1 So, I called myself Pip, and came to be called Pip.
2 You bring me, to-morrow morning early, that file and them wittles.
3 He started, made a short run, and stopped and looked over his shoulder.
4 A man with no hat, and with broken shoes, and with an old rag tied round his head.
5 The man, after looking at me for a moment, turned me upside down, and emptied my pockets.
6 I believe they were fat, though I was at that time undersized for my years, and not strong.
7 He gave me a most tremendous dip and roll, so that the church jumped over its own weathercock.
8 After each question he tilted me over a little more, so as to give me a greater sense of helplessness and danger.
9 I pointed to where our village lay, on the flat in-shore among the alder-trees and pollards, a mile or more from the church.
10 My first most vivid and broad impression of the identity of things seems to me to have been gained on a memorable raw afternoon towards evening.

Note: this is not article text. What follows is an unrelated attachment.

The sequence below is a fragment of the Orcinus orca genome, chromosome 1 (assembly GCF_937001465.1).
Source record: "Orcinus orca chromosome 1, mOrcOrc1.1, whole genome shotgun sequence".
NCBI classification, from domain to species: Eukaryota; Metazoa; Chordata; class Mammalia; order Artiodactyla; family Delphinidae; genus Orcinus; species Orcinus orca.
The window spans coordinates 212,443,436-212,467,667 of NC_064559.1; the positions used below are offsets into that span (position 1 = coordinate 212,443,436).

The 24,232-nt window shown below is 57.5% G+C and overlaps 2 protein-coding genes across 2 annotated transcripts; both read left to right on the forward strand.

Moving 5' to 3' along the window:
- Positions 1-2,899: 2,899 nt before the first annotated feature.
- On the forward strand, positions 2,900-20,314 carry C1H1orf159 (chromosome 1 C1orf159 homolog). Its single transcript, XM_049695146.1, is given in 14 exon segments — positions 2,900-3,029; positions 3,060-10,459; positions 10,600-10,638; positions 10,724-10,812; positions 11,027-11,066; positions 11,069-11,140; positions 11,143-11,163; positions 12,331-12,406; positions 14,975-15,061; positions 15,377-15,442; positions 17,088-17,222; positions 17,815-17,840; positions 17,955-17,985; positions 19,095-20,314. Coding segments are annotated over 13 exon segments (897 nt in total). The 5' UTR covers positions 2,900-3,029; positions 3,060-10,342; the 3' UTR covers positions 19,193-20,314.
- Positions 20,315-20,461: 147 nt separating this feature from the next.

11 You fail, or you go from my words in any partickler, no matter how small it is, and your heart and your liver shall be tore out, roasted, and ate.
12 My father's family name being Pirrip, and my Christian name Philip, my infant tongue could make of both names nothing longer or more explicit than Pip.
13 From the character and turn of the inscription, "Also Georgiana Wife of the Above," I drew a childish conclusion that my mother was freckled and sickly.
14 You do it, and you never dare to say a word or dare to make a sign concerning your having seen such a person as me, or any person sumever, and you shall be let to live.
15 I earnestly expressed my hope that he wouldn't, and held tighter to the tombstone on which he had put me; partly, to keep myself upon it; partly, to keep myself from crying.
16 After darkly looking at his leg and me several times, he came closer to my tombstone, took me by both arms, and tilted me back as far as he could hold me; so that his eyes looked most powerfully down into mine, and mine looked most helplessly up into his.
17 A man who had been soaked in water, and smothered in mud, and lamed by stones, and cut by flints, and stung by nettles, and torn by briars; who limped, and shivered, and glared, and growled; and whose teeth chattered in his head as he seized me by the chin.
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